As a response to the three crop rule or as a strategic defense against blackgrass, the area of spring crops this season will be significantly higher. “For many this will be in the form of spring barley, however identifying and securing a market for your crop before it is drilled is important,” says Mike Dagg, raw materials buyer for Simpsons Malt, based in Berwick-upon-Tweed.
“To some degree geographical location will dictate which market you grow for, for those in southern counties export is a key driver, for those in the north it is distilling however for those in the eastern counties there is an option to fulfill either market.”
“Each of these markets demands very different requirements and it important that these are fully understood when making variety choices. If growing a crop for the brewing or distilling market, it makes sense to choose a variety with some flexibility in marketing and for this the dual purpose non-GN varieties’ those that supply both the brewing and distilling markets – are the way forward.”
How important are dual purpose varieties?
Very, according to Bob King of Crisp Malting. “Dual purpose varieties are the obvious way forward for supplying both the brewing and the distilling markets, it’s not feasible from a stock handling situation to have multiple varieties where some only meet brewing and others only meet distilling requirements. ”
“Concerto has been the benchmark variety that has been able to offer this, and more recently Odyssey. We are now looking forward to varieties that can still do this, but offer advantages over those of Concerto and Odyssey.”
However these dual purpose varieties need to suit both the brewing and distilling sectors, and that is a challenge Mr King adds. “It would not be good enough to compromise on either the brewing or distilling characteristics; these both need to be fulfilled by the variety, as well as offering a good agronomy package.”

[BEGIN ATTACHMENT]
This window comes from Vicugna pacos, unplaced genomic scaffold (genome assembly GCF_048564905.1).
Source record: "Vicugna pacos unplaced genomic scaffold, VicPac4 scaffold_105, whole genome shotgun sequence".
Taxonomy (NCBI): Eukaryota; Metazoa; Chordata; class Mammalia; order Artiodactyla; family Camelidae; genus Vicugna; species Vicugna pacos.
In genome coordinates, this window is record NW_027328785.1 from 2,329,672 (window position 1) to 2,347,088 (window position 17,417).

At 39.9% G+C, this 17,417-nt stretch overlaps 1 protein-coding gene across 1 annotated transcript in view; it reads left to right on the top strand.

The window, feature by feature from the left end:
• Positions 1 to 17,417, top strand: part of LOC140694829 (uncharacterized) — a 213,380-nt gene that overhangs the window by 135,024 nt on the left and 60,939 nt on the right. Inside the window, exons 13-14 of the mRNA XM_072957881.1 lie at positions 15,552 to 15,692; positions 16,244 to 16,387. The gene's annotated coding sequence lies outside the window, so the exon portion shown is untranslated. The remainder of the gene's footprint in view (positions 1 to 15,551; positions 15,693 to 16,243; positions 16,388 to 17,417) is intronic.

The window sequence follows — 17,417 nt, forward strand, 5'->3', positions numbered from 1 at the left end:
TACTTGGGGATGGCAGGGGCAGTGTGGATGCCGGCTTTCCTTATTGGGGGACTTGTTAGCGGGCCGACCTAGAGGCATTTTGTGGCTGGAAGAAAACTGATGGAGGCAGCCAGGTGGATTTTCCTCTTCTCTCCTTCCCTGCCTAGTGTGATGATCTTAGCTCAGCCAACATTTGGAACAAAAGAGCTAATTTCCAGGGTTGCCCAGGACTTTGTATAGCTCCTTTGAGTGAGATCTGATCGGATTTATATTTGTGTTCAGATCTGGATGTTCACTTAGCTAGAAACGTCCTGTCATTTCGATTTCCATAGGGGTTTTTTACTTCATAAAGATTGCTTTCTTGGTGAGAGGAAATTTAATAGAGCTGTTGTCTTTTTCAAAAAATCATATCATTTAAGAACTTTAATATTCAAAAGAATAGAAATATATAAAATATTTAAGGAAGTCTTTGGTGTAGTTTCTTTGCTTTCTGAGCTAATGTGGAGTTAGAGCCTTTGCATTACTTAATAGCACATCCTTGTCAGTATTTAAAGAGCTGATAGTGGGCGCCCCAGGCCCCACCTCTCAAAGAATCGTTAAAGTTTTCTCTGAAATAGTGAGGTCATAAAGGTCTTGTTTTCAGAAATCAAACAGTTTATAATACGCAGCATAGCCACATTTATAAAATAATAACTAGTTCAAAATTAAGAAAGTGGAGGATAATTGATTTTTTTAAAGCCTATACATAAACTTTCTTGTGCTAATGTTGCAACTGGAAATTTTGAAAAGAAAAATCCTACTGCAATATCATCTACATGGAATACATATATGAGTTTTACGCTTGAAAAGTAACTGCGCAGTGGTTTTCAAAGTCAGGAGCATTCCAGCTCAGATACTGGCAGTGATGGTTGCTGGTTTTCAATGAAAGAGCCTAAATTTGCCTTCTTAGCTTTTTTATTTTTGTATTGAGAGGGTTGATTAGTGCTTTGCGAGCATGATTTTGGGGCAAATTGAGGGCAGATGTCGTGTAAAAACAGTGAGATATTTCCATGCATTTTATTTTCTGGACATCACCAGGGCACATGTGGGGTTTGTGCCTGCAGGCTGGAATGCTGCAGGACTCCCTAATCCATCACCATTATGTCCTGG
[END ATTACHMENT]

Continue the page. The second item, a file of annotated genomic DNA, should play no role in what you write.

Varieties suitable for malt distilling should be below 1.65% nitrogen, and non-GN, says Mike Dagg.
Nitrogen levels from 1.7-1.85 will meet brewing requirements it’s always better if a premium can be obtained over that of the feed price so it’s worth considering what you are growing for.”
MSP Agriculture’s Paul Huntley adds that there is enough quality seed available for the key varieties such as Concerto and Odyssey, so growers need to take advantage of this and make the right choices taking into account what market they are growing for and how the variety fits agronomically on farm. “Feedback from the brewers on the 2014 harvest has been extremely positive, samples have been good quality and growers have also benefitted, as yields were high.”
Concerto and Odyssey are the only dual purpose, non-GN varieties to hold full approval for both brewing and malt distilling.
“Whilst Concerto already held full approval for brewing and malt distilling, the addition of Odyssey to the IBD list is very good news for spring malting barley growers who have already demonstrated their commitment in the variety since its launch in in 2011 offering a 5% yield increase over the benchmark variety Concerto, and in the east a 2% increase over Propino,” says Mark Glew, senior barley breeder for Limagrain UK.
Cementing this pipeline of non GN varieties, last season saw the recommendation of new Limagrain UK varieties Deveron, Sienna, Octavia and Olympus which offer a step up in yield and agronomics, all which will go through the IBD testing programme to ascertain their fit for the distilling and brewing markets.
|All Data from new HGCA RL SPRING BARLEY 2015/16|